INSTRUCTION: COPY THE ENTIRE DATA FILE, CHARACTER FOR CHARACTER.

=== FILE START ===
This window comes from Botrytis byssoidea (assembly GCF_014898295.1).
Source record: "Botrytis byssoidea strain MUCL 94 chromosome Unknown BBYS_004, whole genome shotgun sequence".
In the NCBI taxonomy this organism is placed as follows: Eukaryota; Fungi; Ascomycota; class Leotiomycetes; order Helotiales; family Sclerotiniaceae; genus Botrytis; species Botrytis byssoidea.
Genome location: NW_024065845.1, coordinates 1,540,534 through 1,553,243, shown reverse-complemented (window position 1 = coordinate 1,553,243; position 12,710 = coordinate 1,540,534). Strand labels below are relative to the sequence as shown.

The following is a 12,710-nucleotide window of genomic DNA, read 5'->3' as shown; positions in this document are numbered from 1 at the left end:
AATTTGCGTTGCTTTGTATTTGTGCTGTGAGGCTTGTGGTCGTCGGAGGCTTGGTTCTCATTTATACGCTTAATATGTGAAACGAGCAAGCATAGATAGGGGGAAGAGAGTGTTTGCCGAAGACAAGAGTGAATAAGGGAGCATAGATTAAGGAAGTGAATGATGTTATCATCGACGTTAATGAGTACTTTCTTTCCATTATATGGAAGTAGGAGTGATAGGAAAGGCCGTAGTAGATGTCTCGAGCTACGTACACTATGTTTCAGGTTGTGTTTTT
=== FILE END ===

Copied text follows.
This window comes from Botrytis byssoidea (assembly GCF_014898295.1).
Source record: "Botrytis byssoidea strain MUCL 94 chromosome Unknown BBYS_004, whole genome shotgun sequence".
In the NCBI taxonomy this organism is placed as follows: Eukaryota; Fungi; Ascomycota; class Leotiomycetes; order Helotiales; family Sclerotiniaceae; genus Botrytis; species Botrytis byssoidea.
Genome location: NW_024065845.1, coordinates 1,540,534 through 1,553,243, shown reverse-complemented (window position 1 = coordinate 1,553,243; position 12,710 = coordinate 1,540,534). Strand labels below are relative to the sequence as shown.

The following is a 12,710-nucleotide window of genomic DNA, read 5'->3' as shown; positions in this document are numbered from 1 at the left end:
AATTTGCGTTGCTTTGTATTTGTGCTGTGAGGCTTGTGGTCGTCGGAGGCTTGGTTCTCATTTATACGCTTAATATGTGAAACGAGCAAGCATAGATAGGGGGAAGAGAGTGTTTGCCGAAGACAAGAGTGAATAAGGGAGCATAGATTAAGGAAGTGAATGATGTTATCATCGACGTTAATGAGTACTTTCTTTCCATTATATGGAAGTAGGAGTGATAGGAAAGGCCGTAGTAGATGTCTCGAGCTACGTACACTATGTTTCAGGTTGTGTTTTT